Keeping an Eye on the Metaverse

With the recent unveiling of Facebook becoming Meta, advances in AR/VR technology seem to be on the horizon. As Meta takes the fore in the development of AR/VR technology, and other tech giants not far behind, we can expect the way we view content—not only the amount but the way that information is shown to us—will change forever.

For one thing, immersion will be the name of the game as, presumably, full dive VR is the ultimate objective. Near-to-eye (NTE) technology means the screens are less intrusive to the experience, and thus an integral part of current HMD-based AR/VR systems. When it comes to normal, day-to-day, display technology, graphics are judged based on a certain expected viewing distance (within an arms-length for laptops and phones or the length of a room, as with a television), but as a screen gets closer to the eye, the requirements for resolution increase.

Given growing requirements of visual displays, the question becomes how technology can meet those demands and how human-computer interactions need to change to simulate reality effectively. Analysts have projected, according to the technologies patented by Meta, that the company aims to achieve hyper-realistic graphics as a prerequisite to a full dive experience. Yet, the low resolution of displays remains among one of most pivotal challenges in current AR and VR technologies.

Can Foveated Displays Make Immersive VR/AR Possible?

example of foveal rendering
Example of how a foveal display may render. However if the foveal area is centered on and follows the viewer's gaze, it will appear as normal.

In fact, full resolution throughout the entire field-of-view is not even necessary since human eye itself does not perceive visual information on the periphery with high acuity. This means foveated displays are a viable solution to the resolution problem. A foveated display uses the center of the eye’s retina to determine the area of the display where images should show the highest resolution, while everything outside of that is displayed with lower resolution—mimicking the foveal focus and deterioration of acuity toward the periphery as in the human eye. The advantages are twofold: first, this reduces the computing power needed to process the images by eliminating the necessity for high resolution rendering outside of the foveal area, and second, because it simulates the reduction of acuity toward the periphery as in the human eye, acclimatization should be minimal. Of course, eye-tracking is a keystone technology in implementing a foveated display.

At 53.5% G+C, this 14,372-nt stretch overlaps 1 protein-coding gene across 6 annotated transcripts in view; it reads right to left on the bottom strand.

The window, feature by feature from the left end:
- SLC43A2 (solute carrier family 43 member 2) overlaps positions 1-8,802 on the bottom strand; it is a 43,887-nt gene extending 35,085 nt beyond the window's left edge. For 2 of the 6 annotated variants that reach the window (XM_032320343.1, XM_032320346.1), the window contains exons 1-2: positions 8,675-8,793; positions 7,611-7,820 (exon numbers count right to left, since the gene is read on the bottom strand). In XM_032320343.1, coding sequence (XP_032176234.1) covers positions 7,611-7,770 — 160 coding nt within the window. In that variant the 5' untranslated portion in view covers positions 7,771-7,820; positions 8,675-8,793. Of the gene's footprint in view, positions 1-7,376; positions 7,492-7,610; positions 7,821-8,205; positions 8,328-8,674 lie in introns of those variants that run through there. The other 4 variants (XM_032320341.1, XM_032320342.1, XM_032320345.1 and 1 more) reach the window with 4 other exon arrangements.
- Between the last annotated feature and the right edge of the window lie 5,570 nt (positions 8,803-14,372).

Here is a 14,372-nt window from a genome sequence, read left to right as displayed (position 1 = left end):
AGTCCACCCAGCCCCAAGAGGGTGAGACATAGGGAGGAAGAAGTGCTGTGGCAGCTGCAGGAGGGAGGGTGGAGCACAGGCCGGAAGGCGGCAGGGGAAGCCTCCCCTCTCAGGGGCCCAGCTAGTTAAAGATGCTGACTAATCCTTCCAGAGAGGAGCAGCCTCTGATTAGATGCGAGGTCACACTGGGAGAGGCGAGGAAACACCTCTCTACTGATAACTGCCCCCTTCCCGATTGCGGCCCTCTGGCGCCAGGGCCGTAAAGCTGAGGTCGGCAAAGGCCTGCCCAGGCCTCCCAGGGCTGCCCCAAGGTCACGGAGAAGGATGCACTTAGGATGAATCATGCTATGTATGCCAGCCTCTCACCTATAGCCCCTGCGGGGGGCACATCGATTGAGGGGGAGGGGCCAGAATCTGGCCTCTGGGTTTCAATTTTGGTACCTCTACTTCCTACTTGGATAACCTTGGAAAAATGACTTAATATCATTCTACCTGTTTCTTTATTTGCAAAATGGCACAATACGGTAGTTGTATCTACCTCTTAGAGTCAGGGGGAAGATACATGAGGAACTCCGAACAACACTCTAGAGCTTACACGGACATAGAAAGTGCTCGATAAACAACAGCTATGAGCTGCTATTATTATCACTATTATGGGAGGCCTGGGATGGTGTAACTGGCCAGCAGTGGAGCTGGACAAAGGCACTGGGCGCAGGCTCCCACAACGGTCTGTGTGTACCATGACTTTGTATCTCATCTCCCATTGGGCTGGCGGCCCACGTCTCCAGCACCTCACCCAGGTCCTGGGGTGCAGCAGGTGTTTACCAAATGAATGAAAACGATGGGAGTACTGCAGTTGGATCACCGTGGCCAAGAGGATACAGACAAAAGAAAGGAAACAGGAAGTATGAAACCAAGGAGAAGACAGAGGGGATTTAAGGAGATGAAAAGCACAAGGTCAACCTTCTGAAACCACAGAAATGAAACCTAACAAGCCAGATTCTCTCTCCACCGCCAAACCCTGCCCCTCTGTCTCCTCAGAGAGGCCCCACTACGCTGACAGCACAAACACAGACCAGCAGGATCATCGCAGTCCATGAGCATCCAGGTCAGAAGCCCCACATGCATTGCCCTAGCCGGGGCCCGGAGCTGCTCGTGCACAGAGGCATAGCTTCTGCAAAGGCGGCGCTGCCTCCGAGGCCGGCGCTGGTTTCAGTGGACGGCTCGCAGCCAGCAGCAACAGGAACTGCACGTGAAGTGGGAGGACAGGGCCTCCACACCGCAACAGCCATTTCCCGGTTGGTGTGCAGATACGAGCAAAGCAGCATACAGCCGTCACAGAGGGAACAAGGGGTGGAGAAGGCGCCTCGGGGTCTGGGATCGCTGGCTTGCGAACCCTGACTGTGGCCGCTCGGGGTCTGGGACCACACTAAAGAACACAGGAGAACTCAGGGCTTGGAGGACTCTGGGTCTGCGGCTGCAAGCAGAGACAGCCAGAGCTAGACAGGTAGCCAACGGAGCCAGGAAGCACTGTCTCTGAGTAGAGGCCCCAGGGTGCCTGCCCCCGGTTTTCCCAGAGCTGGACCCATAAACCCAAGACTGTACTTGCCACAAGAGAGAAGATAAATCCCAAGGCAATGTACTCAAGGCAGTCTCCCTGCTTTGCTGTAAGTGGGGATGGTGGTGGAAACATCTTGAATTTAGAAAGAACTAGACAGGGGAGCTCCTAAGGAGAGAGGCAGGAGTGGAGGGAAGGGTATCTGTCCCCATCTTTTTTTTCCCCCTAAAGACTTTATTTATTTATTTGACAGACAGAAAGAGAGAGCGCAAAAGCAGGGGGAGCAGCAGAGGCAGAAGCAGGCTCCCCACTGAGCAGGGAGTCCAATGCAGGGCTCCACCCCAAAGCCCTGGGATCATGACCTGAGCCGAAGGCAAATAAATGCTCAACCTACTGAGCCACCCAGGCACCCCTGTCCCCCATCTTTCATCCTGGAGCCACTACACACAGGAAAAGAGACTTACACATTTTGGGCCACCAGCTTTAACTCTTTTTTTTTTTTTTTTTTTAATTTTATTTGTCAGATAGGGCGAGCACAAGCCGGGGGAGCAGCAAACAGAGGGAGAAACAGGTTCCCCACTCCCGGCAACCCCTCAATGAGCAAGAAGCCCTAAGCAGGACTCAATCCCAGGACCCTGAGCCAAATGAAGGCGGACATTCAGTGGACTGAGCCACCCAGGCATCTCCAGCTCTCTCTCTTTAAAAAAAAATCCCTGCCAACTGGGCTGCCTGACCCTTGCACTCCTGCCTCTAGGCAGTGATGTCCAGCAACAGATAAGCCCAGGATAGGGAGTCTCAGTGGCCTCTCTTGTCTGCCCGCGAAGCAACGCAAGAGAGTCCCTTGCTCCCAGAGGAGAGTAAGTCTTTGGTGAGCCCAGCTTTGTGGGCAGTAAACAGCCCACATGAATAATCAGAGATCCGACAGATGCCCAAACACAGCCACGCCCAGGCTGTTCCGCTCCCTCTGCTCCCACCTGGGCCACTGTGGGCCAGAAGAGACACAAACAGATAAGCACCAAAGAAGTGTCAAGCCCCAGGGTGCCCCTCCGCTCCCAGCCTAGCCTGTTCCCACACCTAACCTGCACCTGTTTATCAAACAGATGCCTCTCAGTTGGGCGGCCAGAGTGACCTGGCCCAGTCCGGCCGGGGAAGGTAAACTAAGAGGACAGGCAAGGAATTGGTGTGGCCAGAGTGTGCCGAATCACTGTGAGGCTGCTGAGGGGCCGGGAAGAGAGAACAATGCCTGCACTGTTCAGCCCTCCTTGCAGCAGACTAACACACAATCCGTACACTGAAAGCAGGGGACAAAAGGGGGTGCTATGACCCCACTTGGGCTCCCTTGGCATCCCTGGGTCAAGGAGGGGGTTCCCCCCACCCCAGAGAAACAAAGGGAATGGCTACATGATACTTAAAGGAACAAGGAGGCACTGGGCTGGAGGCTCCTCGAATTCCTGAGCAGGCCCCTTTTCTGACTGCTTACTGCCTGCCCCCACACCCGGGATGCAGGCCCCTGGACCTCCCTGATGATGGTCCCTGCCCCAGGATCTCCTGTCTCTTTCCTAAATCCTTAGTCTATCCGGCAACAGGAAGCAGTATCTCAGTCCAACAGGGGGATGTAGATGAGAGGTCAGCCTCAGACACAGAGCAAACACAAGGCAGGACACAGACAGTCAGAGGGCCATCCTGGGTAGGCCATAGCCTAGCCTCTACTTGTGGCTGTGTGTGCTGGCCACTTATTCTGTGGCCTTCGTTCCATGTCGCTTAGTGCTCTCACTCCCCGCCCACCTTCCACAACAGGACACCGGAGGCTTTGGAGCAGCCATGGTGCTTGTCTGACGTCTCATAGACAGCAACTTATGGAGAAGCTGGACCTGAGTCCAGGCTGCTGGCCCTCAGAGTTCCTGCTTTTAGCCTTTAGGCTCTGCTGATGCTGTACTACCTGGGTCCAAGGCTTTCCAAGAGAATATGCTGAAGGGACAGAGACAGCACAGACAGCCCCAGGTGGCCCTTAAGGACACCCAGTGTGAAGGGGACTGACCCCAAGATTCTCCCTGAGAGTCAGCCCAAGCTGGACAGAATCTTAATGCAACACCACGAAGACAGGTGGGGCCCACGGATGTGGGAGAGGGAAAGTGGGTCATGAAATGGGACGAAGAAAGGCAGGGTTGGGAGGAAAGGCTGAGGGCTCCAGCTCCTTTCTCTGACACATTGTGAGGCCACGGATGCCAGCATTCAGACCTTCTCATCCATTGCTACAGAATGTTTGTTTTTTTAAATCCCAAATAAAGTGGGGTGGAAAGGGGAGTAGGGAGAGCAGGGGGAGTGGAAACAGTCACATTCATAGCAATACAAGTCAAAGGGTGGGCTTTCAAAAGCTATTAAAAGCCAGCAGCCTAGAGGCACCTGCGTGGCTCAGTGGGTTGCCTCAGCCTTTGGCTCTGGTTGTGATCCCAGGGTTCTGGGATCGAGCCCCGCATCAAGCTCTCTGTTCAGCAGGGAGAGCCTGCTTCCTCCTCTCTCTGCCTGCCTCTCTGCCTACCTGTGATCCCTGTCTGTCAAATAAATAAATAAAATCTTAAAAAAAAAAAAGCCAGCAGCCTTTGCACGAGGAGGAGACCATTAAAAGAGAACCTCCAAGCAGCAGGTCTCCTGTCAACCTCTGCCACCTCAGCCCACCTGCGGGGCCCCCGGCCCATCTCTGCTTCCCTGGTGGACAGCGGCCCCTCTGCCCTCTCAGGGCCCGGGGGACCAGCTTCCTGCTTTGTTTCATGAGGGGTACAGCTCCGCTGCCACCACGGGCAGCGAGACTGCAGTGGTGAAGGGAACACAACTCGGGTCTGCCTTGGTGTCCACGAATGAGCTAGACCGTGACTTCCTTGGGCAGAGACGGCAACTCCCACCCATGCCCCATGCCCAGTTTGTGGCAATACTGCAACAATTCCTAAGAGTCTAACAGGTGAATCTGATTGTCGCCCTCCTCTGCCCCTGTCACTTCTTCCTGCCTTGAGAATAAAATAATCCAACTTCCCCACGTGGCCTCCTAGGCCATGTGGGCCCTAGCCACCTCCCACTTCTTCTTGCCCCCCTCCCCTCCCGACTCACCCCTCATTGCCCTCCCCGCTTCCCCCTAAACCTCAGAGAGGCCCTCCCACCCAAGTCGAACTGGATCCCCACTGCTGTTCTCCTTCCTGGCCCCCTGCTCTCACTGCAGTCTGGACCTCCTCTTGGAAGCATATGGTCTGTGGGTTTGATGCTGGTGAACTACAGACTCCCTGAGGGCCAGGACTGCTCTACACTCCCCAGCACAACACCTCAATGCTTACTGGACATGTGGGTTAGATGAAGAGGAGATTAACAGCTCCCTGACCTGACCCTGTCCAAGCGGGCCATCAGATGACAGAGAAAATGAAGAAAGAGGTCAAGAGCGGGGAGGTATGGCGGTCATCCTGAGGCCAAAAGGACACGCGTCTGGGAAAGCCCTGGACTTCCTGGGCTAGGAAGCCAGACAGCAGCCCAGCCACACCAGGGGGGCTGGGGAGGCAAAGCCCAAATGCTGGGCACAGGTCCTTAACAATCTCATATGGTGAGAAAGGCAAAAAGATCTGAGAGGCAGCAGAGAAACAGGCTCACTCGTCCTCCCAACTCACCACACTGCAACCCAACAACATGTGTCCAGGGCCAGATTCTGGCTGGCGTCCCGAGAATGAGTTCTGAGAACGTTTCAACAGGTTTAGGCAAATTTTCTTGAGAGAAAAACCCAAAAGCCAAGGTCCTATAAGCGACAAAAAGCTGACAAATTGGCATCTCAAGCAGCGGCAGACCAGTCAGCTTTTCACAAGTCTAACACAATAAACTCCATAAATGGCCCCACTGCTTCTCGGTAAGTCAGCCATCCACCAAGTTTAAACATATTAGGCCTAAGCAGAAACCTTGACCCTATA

Eye-tracking: Necessary to Immersion

For the hardware to render the correct zones with accuracy, it must first know where to render. This is where eye-tracking becomes a necessity; by tracking the retina and the depth of focus, a foveated display can render responsively to the viewer’s visual focus. Most eye tracking systems use invisible infra-red light sources to illuminate the retina to determine what the viewer is looking at.  The use of holographic optical elements that only reflects that infra-red wavelength but passes all other wavelengths is an excellent fit (see below).

eye-tracking glasses with IR sensor